Cyclone Bibarjoy makes landfall in India and Pakistan with heavy rains

Islamabad and New Delhi

Tropical cyclone Biparjoy created the landscape India’s Western Gujarat state is nearby Pakistan Along the border, strong winds uprooted trees and toppled power poles.

At landfall, Bibarjoy was equivalent to a strong tropical storm with winds of 65 mph (100 kph), the Joint Typhoon Warning Center said.

As it slowly moves inland, wind and storm surge threats are expected to diminish, with flooding becoming the most significant impact for millions of people over the next 48 hours.

Heavy rain warning is expected to remain in northwest India till Saturday. Rainfall of 150 to 250 mm (6 to 10 in) is possible with isolated amounts of up to 500 mm (20 in).

In Pakistan, the Met Office has warned of widespread dust storms and thunderstorms in southern Sindh province, with some very heavy rain and gusts of 50-60 mph (80-100 kph).

Video and photos broadcast on local Indian television showed roads turning into rivers, trees bending in the wind and people wading waist-deep in floodwaters.

As of Friday morning local time, there were no deaths in Pakistan or India, although four boys drowned on a beach in the Indian financial center of Mumbai earlier this week.

Indian Army and Coast Guard are on standby for rescue and relief operations.

Akhtar Soomro/Reuters

Suraj, 32, a fisherman and diver, pulls a sheet to cover his belongings, with rain clouds in the background, before the arrival of Cyclone Bibarjai in the Arabian Sea on June 15, 2023 in Karachi, Pakistan.

Ahead of the storm, India and Pakistan took mass security measures to ensure minimum damage and loss of life. About 180,000 people have been evacuated from the worst-hit areas in both countries, officials said.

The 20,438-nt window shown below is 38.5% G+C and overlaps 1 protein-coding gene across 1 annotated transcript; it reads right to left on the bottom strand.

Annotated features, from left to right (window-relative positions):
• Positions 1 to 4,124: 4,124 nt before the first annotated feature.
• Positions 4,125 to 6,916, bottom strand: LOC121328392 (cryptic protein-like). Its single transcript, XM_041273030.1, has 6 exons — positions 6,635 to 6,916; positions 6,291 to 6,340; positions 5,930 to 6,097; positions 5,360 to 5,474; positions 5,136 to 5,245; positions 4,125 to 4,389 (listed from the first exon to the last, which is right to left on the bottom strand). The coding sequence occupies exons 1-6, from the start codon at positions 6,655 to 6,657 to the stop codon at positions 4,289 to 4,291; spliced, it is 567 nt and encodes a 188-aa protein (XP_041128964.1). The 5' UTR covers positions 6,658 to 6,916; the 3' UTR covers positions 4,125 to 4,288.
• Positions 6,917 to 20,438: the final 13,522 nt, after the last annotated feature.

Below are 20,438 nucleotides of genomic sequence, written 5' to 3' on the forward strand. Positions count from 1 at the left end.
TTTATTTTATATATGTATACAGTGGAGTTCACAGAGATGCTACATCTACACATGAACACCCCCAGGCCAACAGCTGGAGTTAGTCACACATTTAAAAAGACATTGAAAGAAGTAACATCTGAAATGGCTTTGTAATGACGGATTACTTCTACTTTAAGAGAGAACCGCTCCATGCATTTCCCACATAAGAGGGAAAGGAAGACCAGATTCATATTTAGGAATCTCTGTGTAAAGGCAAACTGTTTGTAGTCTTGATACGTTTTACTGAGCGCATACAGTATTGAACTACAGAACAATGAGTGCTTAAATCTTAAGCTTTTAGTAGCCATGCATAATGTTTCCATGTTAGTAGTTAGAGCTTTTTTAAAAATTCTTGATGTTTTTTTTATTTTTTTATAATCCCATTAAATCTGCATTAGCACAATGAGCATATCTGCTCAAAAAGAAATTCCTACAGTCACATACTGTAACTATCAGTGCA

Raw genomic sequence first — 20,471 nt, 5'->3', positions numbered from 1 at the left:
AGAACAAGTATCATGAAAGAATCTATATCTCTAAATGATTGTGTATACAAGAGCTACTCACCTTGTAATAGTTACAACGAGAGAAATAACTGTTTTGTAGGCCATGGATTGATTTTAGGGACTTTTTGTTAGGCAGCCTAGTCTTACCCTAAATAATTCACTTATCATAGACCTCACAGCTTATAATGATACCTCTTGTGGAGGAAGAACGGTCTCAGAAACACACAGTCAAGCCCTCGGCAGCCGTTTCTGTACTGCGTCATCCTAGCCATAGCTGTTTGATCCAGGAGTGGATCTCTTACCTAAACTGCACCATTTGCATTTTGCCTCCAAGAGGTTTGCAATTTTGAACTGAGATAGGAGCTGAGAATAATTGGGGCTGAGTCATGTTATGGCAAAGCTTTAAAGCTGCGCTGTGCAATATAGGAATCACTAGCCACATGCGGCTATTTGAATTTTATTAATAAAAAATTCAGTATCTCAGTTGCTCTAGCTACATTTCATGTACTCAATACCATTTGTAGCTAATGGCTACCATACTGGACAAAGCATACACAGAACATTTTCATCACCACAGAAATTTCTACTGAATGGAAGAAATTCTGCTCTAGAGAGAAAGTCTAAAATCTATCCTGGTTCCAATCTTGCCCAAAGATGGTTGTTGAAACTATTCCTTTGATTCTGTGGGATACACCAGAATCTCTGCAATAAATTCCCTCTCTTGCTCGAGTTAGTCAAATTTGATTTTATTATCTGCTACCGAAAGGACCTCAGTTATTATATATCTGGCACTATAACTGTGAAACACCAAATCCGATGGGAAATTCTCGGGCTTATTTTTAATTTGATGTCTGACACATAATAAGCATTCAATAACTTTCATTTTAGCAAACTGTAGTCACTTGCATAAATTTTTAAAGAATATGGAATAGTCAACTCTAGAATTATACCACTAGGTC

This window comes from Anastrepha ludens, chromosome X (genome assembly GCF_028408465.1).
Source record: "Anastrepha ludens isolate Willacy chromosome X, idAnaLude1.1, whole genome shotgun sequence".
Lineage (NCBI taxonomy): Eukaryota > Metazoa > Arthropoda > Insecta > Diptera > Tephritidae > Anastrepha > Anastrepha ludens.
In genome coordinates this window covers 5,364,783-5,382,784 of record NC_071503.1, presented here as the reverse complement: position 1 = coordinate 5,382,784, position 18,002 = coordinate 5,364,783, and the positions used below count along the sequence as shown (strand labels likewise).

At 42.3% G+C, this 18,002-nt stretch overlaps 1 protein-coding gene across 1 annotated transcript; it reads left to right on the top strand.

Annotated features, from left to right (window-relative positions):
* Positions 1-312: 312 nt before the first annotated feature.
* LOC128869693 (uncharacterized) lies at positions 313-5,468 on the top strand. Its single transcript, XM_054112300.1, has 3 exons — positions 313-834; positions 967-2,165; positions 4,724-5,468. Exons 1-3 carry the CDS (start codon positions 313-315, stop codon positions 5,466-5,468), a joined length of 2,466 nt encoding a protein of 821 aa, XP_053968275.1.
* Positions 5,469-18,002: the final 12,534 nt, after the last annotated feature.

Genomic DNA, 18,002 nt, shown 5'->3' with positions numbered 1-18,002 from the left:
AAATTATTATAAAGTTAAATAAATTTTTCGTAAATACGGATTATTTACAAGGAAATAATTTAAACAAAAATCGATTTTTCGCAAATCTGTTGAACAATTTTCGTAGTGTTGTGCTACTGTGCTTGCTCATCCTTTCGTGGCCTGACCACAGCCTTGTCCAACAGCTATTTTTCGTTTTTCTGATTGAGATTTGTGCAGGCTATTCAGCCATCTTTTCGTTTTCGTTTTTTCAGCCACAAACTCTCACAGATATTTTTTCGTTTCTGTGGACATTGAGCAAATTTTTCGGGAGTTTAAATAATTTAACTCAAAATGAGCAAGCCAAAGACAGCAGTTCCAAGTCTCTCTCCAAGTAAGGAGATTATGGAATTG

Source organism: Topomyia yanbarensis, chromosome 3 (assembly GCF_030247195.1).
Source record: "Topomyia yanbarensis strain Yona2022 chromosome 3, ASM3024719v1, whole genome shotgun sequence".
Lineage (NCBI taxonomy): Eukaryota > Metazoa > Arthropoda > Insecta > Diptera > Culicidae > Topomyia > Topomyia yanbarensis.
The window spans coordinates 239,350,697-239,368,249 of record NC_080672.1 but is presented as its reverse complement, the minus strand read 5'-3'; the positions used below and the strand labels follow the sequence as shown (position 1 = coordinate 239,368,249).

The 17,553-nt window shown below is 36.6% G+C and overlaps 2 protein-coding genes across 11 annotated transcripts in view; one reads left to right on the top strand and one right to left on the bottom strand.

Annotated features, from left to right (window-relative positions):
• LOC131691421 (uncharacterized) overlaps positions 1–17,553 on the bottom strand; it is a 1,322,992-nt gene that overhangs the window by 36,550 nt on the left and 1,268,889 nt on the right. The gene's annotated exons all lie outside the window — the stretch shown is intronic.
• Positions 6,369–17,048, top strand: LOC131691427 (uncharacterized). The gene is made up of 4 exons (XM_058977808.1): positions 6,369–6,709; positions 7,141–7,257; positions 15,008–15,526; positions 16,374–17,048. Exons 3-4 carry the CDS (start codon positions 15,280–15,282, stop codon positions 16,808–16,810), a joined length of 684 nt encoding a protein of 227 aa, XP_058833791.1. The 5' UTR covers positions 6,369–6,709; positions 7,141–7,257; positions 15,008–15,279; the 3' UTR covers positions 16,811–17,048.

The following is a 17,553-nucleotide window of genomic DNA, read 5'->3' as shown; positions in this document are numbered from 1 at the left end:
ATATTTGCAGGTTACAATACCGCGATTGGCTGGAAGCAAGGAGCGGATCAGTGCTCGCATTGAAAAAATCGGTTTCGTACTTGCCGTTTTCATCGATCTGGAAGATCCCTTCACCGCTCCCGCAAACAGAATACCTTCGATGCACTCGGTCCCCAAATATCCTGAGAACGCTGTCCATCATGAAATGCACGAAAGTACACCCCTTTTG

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Cattle were also moved to the highlands, some schools were closed, and fishing in Gujarat state was halted. India’s two major ports have also stopped functioning.

Francis Mascarenhas/Reuters

A man rides a motorcycle through a waterlogged street in Mandvi, ahead of Cyclone Bibarjoy, in India’s western state of Gujarat on June 15, 2023.

Meanwhile, in Pakistan, malls and businesses along the coast of its largest city, Sindh’s capital, Karachi, are closed. Pakistan’s national airline, PIA, has implemented precautionary measures including round-the-clock security to minimize potential risks.

According to the National Disaster Management Authority, fishermen have been advised to stay away from the sea and emergency personnel have been deployed in hospitals.

AFP/Getty Images

On June 13, 2023, residents were evacuated from the coastal region of Pakistan’s Sindh province.

Biparjoy moved through the northeast Arabian Sea towards southern Pakistan and western India since late last week with maximum sustained winds of 160 kph (100 mph) and gustiness of 195 kph (121 mph). It weakened as it approached land, but the region experienced heavy rain, damaging winds and coastal storms in the days leading up to its landfall.

It comes less than a year after record monsoon rains and melting glaciers ravaged Pakistan’s landscapes, killing nearly 1,600 people.

Experts also say the storm is a sign of a growing climate crisis.

In a 2021 study by researchers from the Shenzhen Institute of Materials Innovation and the Chinese University of Hong Kong and published in Frontiers in Earth Science, scientists say Asia’s tropical cyclones could double in destructive power by the end of the century. The man-made climate crisis is already strengthening them.

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